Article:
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Mars One base
Mars One is pressing ahread with selecting crews for its initial missions, even though many technical and other uncertainties remain. (credit: Mars One)

Failure to launch: the technical, ethical, and legal case against Mars One

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The Mars One Project is the brainchild of Dutch entrepreneur Bas Lansdorp. The proposition is seemingly a simple one: select a team of four volunteers to establish a permanently colony on Mars with a launch date of 2024. Given that this will be, according to Lansdorp “the media event of the century,” the $6-billion venture will be funded in part by a reality TV show and subsequent media sponsorship.

It should be noted many of the problems facing the Mars One project are not sui generis to this endeavor. Any crewed mission to Mars will face them.

Undoubtedly, Mars One has captured the zeitgeist with disproportionately optimistic media coverage heralding the selection of a group of hopeful colonists. Yet, significant criticisms and troubling questions encircle the project. This article will examine those questions and criticisms and provide a sobering evaluation of some of the technical, legal and ethical challenges facing Mars One. This article is not intended to be an exhaustive examination of all the technical, ethical, legal, and political issues facing this venture. Rather it is intended to be a précis of some of the issues that need to be addressed by the Mars One Project if it to meet its deadline and its goals.

At the outset, there are two important and interlinked caveats that preface this discussion. First, it should be noted many of the problems facing the Mars One project are not sui generis to this endeavor. Any crewed mission to Mars will face them. The issue is not that such problems are insurmountable; merely that Mars One does not have the capacity or the budget for the research and development necessary to overcome them. Second, and perhaps crucially, this is not an attack on the people involved in the project. There is much to admire in the pioneering spirit and genuine enthusiasm held by those involved. This discussion is not seeking to discredit or diminish their bold vision. It is the project itself that is under scrutiny, a project that poses significant risk to these participants.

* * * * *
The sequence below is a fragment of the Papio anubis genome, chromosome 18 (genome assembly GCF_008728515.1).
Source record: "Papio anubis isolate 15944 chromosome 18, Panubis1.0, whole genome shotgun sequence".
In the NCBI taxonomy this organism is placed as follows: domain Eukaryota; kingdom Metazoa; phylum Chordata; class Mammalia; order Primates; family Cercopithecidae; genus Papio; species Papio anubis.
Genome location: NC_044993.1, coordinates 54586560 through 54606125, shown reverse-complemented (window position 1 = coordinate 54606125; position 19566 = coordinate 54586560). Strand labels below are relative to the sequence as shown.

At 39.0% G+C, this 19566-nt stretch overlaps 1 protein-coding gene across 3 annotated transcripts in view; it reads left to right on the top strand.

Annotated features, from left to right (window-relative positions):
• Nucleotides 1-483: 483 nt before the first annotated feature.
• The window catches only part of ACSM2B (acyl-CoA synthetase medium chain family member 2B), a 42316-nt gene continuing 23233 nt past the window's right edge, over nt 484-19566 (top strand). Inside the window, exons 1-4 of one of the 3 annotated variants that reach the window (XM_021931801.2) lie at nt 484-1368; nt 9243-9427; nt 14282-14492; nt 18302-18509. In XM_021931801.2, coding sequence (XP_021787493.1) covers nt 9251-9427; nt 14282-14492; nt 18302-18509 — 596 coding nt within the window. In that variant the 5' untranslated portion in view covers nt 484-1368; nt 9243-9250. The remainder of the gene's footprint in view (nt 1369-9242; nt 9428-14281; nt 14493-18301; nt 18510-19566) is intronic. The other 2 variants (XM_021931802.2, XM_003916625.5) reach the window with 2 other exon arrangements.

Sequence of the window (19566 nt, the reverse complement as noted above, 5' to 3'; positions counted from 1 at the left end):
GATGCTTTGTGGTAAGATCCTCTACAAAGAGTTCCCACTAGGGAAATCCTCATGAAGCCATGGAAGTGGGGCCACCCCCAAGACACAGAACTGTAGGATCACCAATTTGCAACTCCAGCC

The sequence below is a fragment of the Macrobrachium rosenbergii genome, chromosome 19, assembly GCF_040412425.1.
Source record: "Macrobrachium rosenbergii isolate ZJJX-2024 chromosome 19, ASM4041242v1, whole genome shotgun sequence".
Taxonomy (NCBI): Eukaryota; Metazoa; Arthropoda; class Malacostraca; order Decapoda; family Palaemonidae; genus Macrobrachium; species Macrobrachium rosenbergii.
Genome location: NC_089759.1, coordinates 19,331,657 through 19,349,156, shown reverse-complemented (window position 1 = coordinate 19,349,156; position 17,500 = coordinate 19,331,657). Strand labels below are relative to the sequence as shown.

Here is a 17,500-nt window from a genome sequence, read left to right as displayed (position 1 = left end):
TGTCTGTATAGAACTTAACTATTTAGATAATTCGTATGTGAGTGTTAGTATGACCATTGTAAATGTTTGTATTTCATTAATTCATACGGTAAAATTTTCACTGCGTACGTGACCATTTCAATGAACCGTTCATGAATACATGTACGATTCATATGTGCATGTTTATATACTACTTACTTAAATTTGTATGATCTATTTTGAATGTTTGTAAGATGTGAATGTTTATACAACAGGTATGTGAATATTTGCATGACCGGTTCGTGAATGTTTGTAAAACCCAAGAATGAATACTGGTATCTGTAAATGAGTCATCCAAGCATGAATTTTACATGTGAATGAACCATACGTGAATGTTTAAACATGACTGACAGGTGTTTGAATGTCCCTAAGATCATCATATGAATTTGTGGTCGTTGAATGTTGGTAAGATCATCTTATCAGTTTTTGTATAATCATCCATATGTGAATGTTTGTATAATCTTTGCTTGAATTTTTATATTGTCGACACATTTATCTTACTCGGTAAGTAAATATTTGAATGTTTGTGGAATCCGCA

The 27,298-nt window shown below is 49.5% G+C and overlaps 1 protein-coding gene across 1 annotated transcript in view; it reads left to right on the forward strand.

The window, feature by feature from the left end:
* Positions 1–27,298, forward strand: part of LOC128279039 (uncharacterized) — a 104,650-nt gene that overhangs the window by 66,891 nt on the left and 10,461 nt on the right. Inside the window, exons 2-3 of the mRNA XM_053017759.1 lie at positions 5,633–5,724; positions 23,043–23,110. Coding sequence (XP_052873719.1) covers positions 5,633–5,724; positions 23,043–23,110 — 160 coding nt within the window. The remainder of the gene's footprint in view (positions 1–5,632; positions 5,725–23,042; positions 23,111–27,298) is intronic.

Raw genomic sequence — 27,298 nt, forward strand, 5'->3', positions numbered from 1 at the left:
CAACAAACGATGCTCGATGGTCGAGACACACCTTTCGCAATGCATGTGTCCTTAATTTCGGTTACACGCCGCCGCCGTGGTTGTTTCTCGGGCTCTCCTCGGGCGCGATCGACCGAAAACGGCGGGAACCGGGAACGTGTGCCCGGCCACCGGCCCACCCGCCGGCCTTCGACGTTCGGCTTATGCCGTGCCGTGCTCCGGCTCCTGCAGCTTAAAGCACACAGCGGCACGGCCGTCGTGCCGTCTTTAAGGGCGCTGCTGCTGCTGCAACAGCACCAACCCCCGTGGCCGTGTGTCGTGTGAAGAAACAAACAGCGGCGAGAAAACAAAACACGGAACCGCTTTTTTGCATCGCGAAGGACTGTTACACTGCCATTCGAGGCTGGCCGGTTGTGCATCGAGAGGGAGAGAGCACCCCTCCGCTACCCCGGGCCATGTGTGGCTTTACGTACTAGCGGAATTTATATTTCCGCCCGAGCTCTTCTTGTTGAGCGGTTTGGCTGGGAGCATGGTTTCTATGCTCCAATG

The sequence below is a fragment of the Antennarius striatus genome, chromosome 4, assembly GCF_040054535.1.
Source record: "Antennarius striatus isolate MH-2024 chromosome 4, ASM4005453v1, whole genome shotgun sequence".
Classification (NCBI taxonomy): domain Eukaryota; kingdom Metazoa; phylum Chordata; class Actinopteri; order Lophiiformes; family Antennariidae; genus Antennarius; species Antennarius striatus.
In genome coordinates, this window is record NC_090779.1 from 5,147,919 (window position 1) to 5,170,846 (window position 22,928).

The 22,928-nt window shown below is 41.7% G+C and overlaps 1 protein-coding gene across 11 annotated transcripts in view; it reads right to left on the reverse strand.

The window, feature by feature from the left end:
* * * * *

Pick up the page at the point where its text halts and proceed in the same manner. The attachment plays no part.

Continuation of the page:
Clutching at straws: the illusion of existing technology

Although the ethical and legal challenges facing Mars One are considerable, this venture will ultimately rise or fall on the technical and engineering elements. The stated aim of Mars One, according to their website, is to use “existing technologies available from proven suppliers.”1 This statement provides the first crucial difficulty. At each crucial phase of the mission—travel to Mars, landing, and establishing a permanent colony—the claim that of utilizing existing technology is unsustainable.

For example, at present the only existing operational human spaceflight vehicle is the Russian Soyuz capsule. Mars One states that the existing technology that will be used to traverse millions of kilometers from the Earth to Mars will instead be a variant of SpaceX’s Dragon capsule. To call the considerable research and development that this would require as “existing technology” is, at best, grossly oversimplifying the issue.

The Mars One project also provides no detail in respect of the development of reliable and effective life support systems and the problematic subject of dealing with human waste disposal. These are issues that will ultimately need to be solved for a successful mission to Mars, and there is significant research and development activity ongoing in this area.2 Such technology is, however, by no means “existing” without a significant amount of investment in research and development.

The picture is very much the same when considering the critical issue of landing the Mars One colonists on the Martian surface. Considered one of the most problematic aspects of human exploration, it is this aspect of the Mars One project where the notion of using existing technology is exposed as being dangerously misleading. The existing technology that has landed rovers on Mars is inadequate for landing humans.3 The Martian atmosphere poses considerable and serious challenges for landing a heavy payload onto the surface. The atmosphere varies considerably, making it extremely difficult to scale up existing technology used to land small rovers. Supersonic retropropulsion, which at present seems the most promising method of overcoming the obstacles posed by the variable Martian atmosphere, still requires expensive research and development.4 Again, this is not a problem unique to the Mars One project. It is, however, a fundamental obstacle to a 2023 mission with a projected budget of $6 billion.